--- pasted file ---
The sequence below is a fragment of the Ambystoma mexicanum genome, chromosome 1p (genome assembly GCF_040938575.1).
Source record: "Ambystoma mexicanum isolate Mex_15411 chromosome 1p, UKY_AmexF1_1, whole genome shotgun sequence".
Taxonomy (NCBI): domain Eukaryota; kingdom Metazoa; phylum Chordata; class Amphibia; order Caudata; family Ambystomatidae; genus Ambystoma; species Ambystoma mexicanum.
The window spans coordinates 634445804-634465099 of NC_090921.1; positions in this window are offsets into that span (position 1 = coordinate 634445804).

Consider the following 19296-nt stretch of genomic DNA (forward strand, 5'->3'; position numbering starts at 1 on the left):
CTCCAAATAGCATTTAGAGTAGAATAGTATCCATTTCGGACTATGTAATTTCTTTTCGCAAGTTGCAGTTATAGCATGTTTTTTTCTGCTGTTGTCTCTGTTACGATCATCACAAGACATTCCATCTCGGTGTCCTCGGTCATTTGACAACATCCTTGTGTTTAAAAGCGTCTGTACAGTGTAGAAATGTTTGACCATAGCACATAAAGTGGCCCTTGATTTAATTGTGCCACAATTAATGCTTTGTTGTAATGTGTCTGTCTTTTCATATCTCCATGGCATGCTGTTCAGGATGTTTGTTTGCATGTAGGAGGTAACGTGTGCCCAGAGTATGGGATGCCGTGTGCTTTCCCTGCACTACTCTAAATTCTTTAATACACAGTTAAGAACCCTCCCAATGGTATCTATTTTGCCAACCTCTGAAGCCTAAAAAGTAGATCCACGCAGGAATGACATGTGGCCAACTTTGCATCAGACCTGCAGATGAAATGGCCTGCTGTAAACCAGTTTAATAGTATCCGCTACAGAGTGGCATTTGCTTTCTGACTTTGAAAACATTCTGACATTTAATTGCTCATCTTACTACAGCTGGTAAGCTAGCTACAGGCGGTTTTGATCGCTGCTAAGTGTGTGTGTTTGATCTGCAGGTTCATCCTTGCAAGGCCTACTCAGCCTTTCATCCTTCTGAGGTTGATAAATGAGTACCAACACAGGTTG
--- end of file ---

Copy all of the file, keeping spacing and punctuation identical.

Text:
The sequence below is a fragment of the Ambystoma mexicanum genome, chromosome 1p (genome assembly GCF_040938575.1).
Source record: "Ambystoma mexicanum isolate Mex_15411 chromosome 1p, UKY_AmexF1_1, whole genome shotgun sequence".
Taxonomy (NCBI): domain Eukaryota; kingdom Metazoa; phylum Chordata; class Amphibia; order Caudata; family Ambystomatidae; genus Ambystoma; species Ambystoma mexicanum.
The window spans coordinates 634445804-634465099 of NC_090921.1; positions in this window are offsets into that span (position 1 = coordinate 634445804).

Consider the following 19296-nt stretch of genomic DNA (forward strand, 5'->3'; position numbering starts at 1 on the left):
CTCCAAATAGCATTTAGAGTAGAATAGTATCCATTTCGGACTATGTAATTTCTTTTCGCAAGTTGCAGTTATAGCATGTTTTTTTCTGCTGTTGTCTCTGTTACGATCATCACAAGACATTCCATCTCGGTGTCCTCGGTCATTTGACAACATCCTTGTGTTTAAAAGCGTCTGTACAGTGTAGAAATGTTTGACCATAGCACATAAAGTGGCCCTTGATTTAATTGTGCCACAATTAATGCTTTGTTGTAATGTGTCTGTCTTTTCATATCTCCATGGCATGCTGTTCAGGATGTTTGTTTGCATGTAGGAGGTAACGTGTGCCCAGAGTATGGGATGCCGTGTGCTTTCCCTGCACTACTCTAAATTCTTTAATACACAGTTAAGAACCCTCCCAATGGTATCTATTTTGCCAACCTCTGAAGCCTAAAAAGTAGATCCACGCAGGAATGACATGTGGCCAACTTTGCATCAGACCTGCAGATGAAATGGCCTGCTGTAAACCAGTTTAATAGTATCCGCTACAGAGTGGCATTTGCTTTCTGACTTTGAAAACATTCTGACATTTAATTGCTCATCTTACTACAGCTGGTAAGCTAGCTACAGGCGGTTTTGATCGCTGCTAAGTGTGTGTGTTTGATCTGCAGGTTCATCCTTGCAAGGCCTACTCAGCCTTTCATCCTTCTGAGGTTGATAAATGAGTACCAACACAGGTTG